How do we increase interest in these assets? Perhaps governments need to get involved with legislation to kick start the revolution, which could be through direct government procurement mandates which will certainly get things moving.
What is clear though is that these new technologies and assets are expensive and there is a big question mark as to who pays for these, particularly in the short term and there are many strategies being employed across the world, such as tax based or tax credit based schemes which are proving effective. In the UK the learning rates on new technologies is much quicker than expected, which is a good thing and there is likely to be some government underwriting needed to build the scale initially, but once scale is achieved, costs will start to come down.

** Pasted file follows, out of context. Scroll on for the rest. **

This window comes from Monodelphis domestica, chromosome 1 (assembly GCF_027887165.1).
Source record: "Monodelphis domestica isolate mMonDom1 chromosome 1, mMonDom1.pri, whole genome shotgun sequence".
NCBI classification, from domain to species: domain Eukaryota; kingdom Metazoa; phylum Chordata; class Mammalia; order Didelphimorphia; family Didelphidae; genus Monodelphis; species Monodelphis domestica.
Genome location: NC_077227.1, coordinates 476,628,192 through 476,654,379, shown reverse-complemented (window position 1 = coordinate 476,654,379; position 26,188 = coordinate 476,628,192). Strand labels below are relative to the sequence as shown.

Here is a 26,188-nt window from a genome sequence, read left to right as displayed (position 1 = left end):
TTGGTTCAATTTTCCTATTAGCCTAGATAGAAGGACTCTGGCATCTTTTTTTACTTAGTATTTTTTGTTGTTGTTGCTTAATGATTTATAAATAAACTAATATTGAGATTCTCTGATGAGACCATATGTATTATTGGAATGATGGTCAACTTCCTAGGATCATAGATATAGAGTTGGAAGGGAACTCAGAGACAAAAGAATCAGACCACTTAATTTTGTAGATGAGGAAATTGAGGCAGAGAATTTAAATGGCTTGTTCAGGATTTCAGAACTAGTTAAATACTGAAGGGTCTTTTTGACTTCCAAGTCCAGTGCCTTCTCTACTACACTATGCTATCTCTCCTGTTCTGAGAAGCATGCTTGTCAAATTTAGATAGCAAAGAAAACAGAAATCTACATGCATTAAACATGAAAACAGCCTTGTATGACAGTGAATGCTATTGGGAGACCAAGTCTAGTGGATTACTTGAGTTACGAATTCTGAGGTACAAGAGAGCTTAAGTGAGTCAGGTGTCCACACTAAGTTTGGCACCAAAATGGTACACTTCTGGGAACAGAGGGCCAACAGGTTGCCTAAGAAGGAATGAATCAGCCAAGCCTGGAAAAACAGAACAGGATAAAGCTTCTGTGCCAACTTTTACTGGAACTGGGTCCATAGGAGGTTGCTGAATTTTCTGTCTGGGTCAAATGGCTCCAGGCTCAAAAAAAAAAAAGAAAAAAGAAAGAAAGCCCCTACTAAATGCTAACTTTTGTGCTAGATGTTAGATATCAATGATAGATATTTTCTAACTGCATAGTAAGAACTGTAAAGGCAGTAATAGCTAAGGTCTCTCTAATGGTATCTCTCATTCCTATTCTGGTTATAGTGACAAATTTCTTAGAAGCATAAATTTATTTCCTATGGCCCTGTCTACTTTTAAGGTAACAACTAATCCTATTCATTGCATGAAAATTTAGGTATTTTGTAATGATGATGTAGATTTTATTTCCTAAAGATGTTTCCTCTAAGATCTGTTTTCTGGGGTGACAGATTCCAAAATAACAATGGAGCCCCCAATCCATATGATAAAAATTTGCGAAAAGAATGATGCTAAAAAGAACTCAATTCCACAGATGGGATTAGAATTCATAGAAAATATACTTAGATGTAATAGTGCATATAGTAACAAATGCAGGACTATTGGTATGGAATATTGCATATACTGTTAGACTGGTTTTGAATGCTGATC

The future is most definitely bright in terms of funding opportunities and the future is most definitely green.